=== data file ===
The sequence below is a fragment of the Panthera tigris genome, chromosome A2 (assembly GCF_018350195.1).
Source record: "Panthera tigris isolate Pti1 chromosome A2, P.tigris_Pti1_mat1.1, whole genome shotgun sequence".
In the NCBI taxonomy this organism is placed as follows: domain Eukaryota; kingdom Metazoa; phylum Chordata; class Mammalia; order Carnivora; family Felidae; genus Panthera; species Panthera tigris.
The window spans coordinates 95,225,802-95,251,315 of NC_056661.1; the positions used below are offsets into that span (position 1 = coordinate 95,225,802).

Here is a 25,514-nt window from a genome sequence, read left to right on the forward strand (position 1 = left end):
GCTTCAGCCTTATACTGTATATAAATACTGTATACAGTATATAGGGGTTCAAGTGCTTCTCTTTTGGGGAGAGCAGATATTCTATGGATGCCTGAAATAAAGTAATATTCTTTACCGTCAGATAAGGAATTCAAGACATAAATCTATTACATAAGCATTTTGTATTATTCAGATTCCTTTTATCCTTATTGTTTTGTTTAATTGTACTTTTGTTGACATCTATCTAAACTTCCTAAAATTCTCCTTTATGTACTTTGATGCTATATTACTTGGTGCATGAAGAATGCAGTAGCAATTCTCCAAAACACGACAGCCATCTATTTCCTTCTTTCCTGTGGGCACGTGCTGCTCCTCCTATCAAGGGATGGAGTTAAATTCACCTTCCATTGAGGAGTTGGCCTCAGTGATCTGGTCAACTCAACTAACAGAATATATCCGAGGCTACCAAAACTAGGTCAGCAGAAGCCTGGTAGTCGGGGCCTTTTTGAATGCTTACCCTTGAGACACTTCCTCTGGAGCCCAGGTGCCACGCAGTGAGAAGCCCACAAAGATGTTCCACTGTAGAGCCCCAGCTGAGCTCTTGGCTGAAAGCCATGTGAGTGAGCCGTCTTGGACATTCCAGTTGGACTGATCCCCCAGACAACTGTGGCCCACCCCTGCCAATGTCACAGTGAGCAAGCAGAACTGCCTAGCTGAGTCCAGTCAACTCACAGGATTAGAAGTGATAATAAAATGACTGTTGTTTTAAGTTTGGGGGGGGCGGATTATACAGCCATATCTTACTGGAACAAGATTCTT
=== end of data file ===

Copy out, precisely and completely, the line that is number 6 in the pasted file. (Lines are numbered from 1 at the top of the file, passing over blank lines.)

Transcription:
GCTTCAGCCTTATACTGTATATAAATACTGTATACAGTATATAGGGGTTCAAGTGCTTCTCTTTTGGGGAGAGCAGATATTCTATGGATGCCTGAAATAAAGTAATATTCTTTACCGTCAGATAAGGAATTCAAGACATAAATCTATTACATAAGCATTTTGTATTATTCAGATTCCTTTTATCCTTATTGTTTTGTTTAATTGTACTTTTGTTGACATCTATCTAAACTTCCTAAAATTCTCCTTTATGTACTTTGATGCTATATTACTTGGTGCATGAAGAATGCAGTAGCAATTCTCCAAAACACGACAGCCATCTATTTCCTTCTTTCCTGTGGGCACGTGCTGCTCCTCCTATCAAGGGATGGAGTTAAATTCACCTTCCATTGAGGAGTTGGCCTCAGTGATCTGGTCAACTCAACTAACAGAATATATCCGAGGCTACCAAAACTAGGTCAGCAGAAGCCTGGTAGTCGGGGCCTTTTTGAATGCTTACCCTTGAGACACTTCCTCTGGAGCCCAGGTGCCACGCAGTGAGAAGCCCACAAAGATGTTCCACTGTAGAGCCCCAGCTGAGCTCTTGGCTGAAAGCCATGTGAGTGAGCCGTCTTGGACATTCCAGTTGGACTGATCCCCCAGACAACTGTGGCCCACCCCTGCCAATGTCACAGTGAGCAAGCAGAACTGCCTAGCTGAGTCCAGTCAACTCACAGGATTAGAAGTGATAATAAAATGACTGTTGTTTTAAGTTTGGGGGGGGCGGATTATACAGCCATATCTTACTGGAACAAGATTCTT